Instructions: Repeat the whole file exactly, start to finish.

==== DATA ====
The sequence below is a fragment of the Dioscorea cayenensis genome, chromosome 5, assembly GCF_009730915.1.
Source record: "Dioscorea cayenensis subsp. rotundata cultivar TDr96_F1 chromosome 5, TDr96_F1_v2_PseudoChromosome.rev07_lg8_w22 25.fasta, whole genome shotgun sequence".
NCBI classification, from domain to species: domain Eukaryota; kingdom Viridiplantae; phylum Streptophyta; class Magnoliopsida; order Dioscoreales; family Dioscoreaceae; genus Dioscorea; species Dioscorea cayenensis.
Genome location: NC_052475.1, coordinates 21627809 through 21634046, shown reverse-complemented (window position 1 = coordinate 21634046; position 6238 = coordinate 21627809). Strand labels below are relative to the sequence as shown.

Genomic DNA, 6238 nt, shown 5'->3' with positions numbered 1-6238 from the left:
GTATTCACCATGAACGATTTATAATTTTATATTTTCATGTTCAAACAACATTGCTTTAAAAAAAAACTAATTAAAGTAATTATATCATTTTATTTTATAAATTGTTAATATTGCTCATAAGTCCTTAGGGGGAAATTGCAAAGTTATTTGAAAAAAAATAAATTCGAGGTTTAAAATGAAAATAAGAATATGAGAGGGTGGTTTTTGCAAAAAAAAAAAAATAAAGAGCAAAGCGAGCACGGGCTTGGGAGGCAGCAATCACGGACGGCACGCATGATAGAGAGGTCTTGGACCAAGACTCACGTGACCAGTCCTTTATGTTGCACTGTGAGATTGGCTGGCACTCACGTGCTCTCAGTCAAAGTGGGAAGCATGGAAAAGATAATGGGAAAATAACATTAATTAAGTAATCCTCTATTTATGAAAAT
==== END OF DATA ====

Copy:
The sequence below is a fragment of the Dioscorea cayenensis genome, chromosome 5, assembly GCF_009730915.1.
Source record: "Dioscorea cayenensis subsp. rotundata cultivar TDr96_F1 chromosome 5, TDr96_F1_v2_PseudoChromosome.rev07_lg8_w22 25.fasta, whole genome shotgun sequence".
NCBI classification, from domain to species: domain Eukaryota; kingdom Viridiplantae; phylum Streptophyta; class Magnoliopsida; order Dioscoreales; family Dioscoreaceae; genus Dioscorea; species Dioscorea cayenensis.
Genome location: NC_052475.1, coordinates 21627809 through 21634046, shown reverse-complemented (window position 1 = coordinate 21634046; position 6238 = coordinate 21627809). Strand labels below are relative to the sequence as shown.

Genomic DNA, 6238 nt, shown 5'->3' with positions numbered 1-6238 from the left:
GTATTCACCATGAACGATTTATAATTTTATATTTTCATGTTCAAACAACATTGCTTTAAAAAAAAACTAATTAAAGTAATTATATCATTTTATTTTATAAATTGTTAATATTGCTCATAAGTCCTTAGGGGGAAATTGCAAAGTTATTTGAAAAAAAATAAATTCGAGGTTTAAAATGAAAATAAGAATATGAGAGGGTGGTTTTTGCAAAAAAAAAAAAATAAAGAGCAAAGCGAGCACGGGCTTGGGAGGCAGCAATCACGGACGGCACGCATGATAGAGAGGTCTTGGACCAAGACTCACGTGACCAGTCCTTTATGTTGCACTGTGAGATTGGCTGGCACTCACGTGCTCTCAGTCAAAGTGGGAAGCATGGAAAAGATAATGGGAAAATAACATTAATTAAGTAATCCTCTATTTATGAAAAT